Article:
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Is Political Reform Out Of Gas?

In her latest Political Points commentary, CBS News Senior Political Editor Dotty Lynch wonders what's happened to electoral reform, once the hot-button issue in Washington.

With the California energy woes, skyrocketing gasoline prices and the McVeigh snafu dominating the headlines, the momentum for electoral reform has slowed. While President Bush has given lip service to the issue, his budget "doesn’t have a red cent in it" to help states implement it, according to House Democratic leader Dick Gephardt.

Electoral reform is expensive. The sweeping legislation signed into law this week in Florida calls for $24 million for new voting systems, $6 million for education of voters and recruitment and training of poll workers, and $2 million for the creation of a statewide voter registration database.

Over 1,600 bills have been introduced in state legislatures, but most just establish task forces, study groups and interim commissions. So far only Florida, Georgia and Maryland have passed legislation to make major improvements in their voting systems.

Other states admit they have problems with their election systems but don't have the money to fix them. On Thursday, the Committee on House Administration announced it would produce a bipartisan bill that would eliminate punch-card voting and recognize that the federal government has a role to play in financing and supporting reforms.

Rep. Maxine Waters, D-Calif., has been traveling around the country beating the drum for electoral reform. She has specified areas on which her Democratic Caucus Special Committee on Electoral Reform advocates action: setting uniform minimum standards for voting in federal elections, especially on what type of ID is required; insuring there are no spoiled ballots; making voting more accessible; allowing for provisional voting if a voter has a problem at the polling place; and establishing review procedures for purging voting rolls.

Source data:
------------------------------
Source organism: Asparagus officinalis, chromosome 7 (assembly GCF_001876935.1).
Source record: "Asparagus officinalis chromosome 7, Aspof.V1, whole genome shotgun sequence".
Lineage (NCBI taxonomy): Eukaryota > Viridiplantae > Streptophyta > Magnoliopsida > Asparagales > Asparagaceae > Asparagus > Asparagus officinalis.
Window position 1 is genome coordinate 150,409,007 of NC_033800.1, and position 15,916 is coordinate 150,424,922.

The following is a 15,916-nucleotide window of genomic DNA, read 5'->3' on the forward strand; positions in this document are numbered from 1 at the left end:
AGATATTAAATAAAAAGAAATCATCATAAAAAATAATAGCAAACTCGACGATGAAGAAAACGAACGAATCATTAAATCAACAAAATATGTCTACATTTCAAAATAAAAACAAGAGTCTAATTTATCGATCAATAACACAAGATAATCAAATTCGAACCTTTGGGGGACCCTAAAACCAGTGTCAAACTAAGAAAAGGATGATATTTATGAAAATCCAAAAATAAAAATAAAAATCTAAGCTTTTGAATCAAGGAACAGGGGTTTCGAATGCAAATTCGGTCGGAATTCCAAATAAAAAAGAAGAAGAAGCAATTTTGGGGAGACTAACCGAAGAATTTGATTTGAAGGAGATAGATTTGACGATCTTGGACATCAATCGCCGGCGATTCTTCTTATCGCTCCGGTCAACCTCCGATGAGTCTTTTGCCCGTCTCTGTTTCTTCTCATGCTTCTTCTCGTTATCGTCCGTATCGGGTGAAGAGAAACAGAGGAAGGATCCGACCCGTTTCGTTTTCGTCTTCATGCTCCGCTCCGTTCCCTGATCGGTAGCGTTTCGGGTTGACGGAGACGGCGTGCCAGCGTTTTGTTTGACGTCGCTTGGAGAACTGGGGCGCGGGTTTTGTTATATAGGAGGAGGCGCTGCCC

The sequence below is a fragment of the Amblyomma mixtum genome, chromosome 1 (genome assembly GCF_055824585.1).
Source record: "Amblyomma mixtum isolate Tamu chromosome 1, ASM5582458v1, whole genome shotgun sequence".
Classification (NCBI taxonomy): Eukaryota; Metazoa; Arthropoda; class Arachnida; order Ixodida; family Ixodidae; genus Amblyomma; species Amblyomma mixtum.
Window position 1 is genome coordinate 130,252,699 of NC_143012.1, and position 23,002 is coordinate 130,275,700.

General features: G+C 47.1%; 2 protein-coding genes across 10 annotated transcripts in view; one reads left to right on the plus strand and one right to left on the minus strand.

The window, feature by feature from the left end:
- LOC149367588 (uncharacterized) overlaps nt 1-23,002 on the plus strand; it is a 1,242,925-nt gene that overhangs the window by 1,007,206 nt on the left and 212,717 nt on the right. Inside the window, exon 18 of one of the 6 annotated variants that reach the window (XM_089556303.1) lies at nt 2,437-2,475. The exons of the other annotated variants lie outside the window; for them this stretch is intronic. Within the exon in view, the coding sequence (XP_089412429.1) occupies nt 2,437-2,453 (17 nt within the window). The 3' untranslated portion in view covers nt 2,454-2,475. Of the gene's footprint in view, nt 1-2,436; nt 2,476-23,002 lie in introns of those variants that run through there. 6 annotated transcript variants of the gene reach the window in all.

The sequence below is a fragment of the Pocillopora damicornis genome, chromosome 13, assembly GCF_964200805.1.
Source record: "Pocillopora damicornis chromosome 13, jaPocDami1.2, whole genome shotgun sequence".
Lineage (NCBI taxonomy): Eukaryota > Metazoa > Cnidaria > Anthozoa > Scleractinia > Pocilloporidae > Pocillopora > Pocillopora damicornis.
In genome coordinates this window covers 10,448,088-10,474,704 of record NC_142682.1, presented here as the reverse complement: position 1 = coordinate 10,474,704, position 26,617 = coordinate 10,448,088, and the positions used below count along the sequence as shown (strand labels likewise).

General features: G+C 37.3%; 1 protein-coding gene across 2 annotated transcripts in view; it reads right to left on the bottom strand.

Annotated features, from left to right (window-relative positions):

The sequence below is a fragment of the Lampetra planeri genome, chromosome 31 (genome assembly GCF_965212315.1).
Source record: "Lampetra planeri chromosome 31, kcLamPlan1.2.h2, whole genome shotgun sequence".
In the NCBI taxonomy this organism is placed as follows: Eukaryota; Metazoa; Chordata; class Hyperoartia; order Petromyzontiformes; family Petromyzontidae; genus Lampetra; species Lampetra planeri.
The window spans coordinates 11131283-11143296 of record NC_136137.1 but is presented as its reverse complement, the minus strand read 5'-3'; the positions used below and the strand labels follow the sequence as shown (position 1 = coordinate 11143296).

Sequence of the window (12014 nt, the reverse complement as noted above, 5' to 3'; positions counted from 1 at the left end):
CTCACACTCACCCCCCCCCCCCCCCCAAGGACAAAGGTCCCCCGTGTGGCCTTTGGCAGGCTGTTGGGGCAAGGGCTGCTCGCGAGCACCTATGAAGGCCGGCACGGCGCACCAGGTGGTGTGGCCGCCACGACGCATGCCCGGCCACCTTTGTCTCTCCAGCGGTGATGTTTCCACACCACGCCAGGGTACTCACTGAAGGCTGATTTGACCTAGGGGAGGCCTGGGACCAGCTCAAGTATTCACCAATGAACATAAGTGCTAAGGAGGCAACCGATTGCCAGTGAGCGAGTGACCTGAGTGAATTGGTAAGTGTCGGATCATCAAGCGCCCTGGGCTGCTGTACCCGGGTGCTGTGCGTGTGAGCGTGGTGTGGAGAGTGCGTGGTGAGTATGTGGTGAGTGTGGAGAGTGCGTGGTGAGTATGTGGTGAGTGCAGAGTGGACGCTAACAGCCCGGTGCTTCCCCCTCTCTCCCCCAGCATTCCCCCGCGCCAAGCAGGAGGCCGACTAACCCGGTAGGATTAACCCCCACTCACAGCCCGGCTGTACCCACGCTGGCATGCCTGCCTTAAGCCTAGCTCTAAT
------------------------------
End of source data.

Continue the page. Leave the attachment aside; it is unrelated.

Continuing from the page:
An encouraging bit of news for the electoral reformers came this week from Sen. John McCain, R-Ariz., who has agreed to link electoral reform with campaign finance reform.

Some members of the black and Hispanic caucuses started to grumble publicly about campaign finance reform, which they say could hurt efforts to mobilize minority voters. (Read: political parties use soft money for registration and get-out-the-vote in minority areas.)

In a show of common cause, McCain promised to have his committee be the first to report out an electoral reform bill in the Senate saying that electoral and campaign finance reform go hand in hand. He added that "it would be helpful" if President Bush "weighed in" on the issue.

McCain also said this week that what is really hurting campaign finance reform is not the black caucus but the House Republican leadership, which is dragging its feet bringing the bill to the floor. He loves to mention three Republicans – DeLay, Doolittle and Ney - whose names symbolize the problem.

Other reformers have said that House Democrats, too, namely Rep. Martin Frost, D-Texas, are trying to work on the inside to "screw things up." But the coalition of congressional reformers and the outside groups who worked together effectively to get McCain-Feingold passed in the Senate are working the same inside-outside strategy in moving the bill through the House, trying to get it to the floor before the July 4 recess. Their best-case scenario would be to pass a bill in the House which would duplicate the Senate bill (including raising the hard money limits), and thus avoid a conference committee. However, most expect that if a bill passes the House, a conference committee will be necessary to reconcile the differences and then, that the Senate Republicans may try a filibuster to block final passage.

If all these obstacles were overcome and President Bush signed the bill, they think it's likely that the reforms won't go into effect until 2004 at the earliest.

Since the Senate passage of McCain-Feingold in March, John McCain has been keeping a relatively low profile and voting like a loyal Republican for the president's budget. But there are signs that the beast is beginning to stir. In an interview with the Financial Times this week McCain joked that he thought his "phone number had fallen out of their rolodex" at the White House and criticized the president on trade and Social Security. He said he will (reluctantly) start up the town meetings again if he has to keep the pressure on. McCain has a unique power to galvanize the media and a surge of Straight Talk may be what's needed to get reform back in gear.

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